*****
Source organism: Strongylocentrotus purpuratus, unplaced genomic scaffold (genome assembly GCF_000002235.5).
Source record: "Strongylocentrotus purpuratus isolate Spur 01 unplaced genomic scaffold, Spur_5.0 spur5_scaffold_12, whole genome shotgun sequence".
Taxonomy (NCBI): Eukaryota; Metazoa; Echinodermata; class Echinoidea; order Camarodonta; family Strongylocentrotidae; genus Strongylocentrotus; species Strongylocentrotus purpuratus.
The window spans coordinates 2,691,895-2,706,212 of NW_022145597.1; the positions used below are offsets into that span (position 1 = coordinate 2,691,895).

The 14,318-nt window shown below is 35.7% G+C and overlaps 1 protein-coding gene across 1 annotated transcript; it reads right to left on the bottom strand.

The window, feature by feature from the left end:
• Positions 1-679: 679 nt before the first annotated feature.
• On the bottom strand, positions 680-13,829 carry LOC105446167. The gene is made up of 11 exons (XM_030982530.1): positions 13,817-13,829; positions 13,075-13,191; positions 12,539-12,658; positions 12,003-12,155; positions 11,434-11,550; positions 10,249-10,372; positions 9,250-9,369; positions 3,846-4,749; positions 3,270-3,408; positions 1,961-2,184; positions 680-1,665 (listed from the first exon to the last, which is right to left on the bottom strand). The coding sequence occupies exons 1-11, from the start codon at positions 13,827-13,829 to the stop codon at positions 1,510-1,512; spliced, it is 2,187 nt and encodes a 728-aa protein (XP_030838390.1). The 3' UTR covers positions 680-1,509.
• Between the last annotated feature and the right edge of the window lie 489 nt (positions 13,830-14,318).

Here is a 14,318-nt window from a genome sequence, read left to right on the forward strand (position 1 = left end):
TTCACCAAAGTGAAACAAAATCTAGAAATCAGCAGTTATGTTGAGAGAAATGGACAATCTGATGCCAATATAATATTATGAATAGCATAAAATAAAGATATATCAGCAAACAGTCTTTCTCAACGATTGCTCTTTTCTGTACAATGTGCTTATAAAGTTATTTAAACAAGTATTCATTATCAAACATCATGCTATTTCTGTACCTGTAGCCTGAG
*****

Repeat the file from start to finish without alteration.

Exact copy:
Source organism: Strongylocentrotus purpuratus, unplaced genomic scaffold (genome assembly GCF_000002235.5).
Source record: "Strongylocentrotus purpuratus isolate Spur 01 unplaced genomic scaffold, Spur_5.0 spur5_scaffold_12, whole genome shotgun sequence".
Taxonomy (NCBI): Eukaryota; Metazoa; Echinodermata; class Echinoidea; order Camarodonta; family Strongylocentrotidae; genus Strongylocentrotus; species Strongylocentrotus purpuratus.
The window spans coordinates 2,691,895-2,706,212 of NW_022145597.1; the positions used below are offsets into that span (position 1 = coordinate 2,691,895).

The 14,318-nt window shown below is 35.7% G+C and overlaps 1 protein-coding gene across 1 annotated transcript; it reads right to left on the bottom strand.

The window, feature by feature from the left end:
• Positions 1-679: 679 nt before the first annotated feature.
• On the bottom strand, positions 680-13,829 carry LOC105446167. The gene is made up of 11 exons (XM_030982530.1): positions 13,817-13,829; positions 13,075-13,191; positions 12,539-12,658; positions 12,003-12,155; positions 11,434-11,550; positions 10,249-10,372; positions 9,250-9,369; positions 3,846-4,749; positions 3,270-3,408; positions 1,961-2,184; positions 680-1,665 (listed from the first exon to the last, which is right to left on the bottom strand). The coding sequence occupies exons 1-11, from the start codon at positions 13,827-13,829 to the stop codon at positions 1,510-1,512; spliced, it is 2,187 nt and encodes a 728-aa protein (XP_030838390.1). The 3' UTR covers positions 680-1,509.
• Between the last annotated feature and the right edge of the window lie 489 nt (positions 13,830-14,318).

Here is a 14,318-nt window from a genome sequence, read left to right on the forward strand (position 1 = left end):
TTCACCAAAGTGAAACAAAATCTAGAAATCAGCAGTTATGTTGAGAGAAATGGACAATCTGATGCCAATATAATATTATGAATAGCATAAAATAAAGATATATCAGCAAACAGTCTTTCTCAACGATTGCTCTTTTCTGTACAATGTGCTTATAAAGTTATTTAAACAAGTATTCATTATCAAACATCATGCTATTTCTGTACCTGTAGCCTGAG